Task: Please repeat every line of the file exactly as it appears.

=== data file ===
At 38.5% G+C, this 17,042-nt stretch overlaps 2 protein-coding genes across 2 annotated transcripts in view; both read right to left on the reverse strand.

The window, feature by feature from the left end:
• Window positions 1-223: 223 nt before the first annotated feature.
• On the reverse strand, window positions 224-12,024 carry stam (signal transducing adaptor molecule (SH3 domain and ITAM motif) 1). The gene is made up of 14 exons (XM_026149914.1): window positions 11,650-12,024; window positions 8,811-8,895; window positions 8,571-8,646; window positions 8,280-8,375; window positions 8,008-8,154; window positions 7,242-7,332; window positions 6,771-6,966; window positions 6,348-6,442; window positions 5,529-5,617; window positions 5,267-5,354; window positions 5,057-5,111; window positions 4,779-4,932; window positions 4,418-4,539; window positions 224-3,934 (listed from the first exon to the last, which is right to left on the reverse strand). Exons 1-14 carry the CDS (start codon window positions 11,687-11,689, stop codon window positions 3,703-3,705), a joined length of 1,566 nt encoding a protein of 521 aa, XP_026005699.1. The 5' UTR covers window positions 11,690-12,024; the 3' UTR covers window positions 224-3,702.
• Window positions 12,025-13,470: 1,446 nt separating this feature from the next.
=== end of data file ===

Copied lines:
At 38.5% G+C, this 17,042-nt stretch overlaps 2 protein-coding genes across 2 annotated transcripts in view; both read right to left on the reverse strand.

The window, feature by feature from the left end:
• Window positions 1-223: 223 nt before the first annotated feature.
• On the reverse strand, window positions 224-12,024 carry stam (signal transducing adaptor molecule (SH3 domain and ITAM motif) 1). The gene is made up of 14 exons (XM_026149914.1): window positions 11,650-12,024; window positions 8,811-8,895; window positions 8,571-8,646; window positions 8,280-8,375; window positions 8,008-8,154; window positions 7,242-7,332; window positions 6,771-6,966; window positions 6,348-6,442; window positions 5,529-5,617; window positions 5,267-5,354; window positions 5,057-5,111; window positions 4,779-4,932; window positions 4,418-4,539; window positions 224-3,934 (listed from the first exon to the last, which is right to left on the reverse strand). Exons 1-14 carry the CDS (start codon window positions 11,687-11,689, stop codon window positions 3,703-3,705), a joined length of 1,566 nt encoding a protein of 521 aa, XP_026005699.1. The 5' UTR covers window positions 11,690-12,024; the 3' UTR covers window positions 224-3,702.
• Window positions 12,025-13,470: 1,446 nt separating this feature from the next.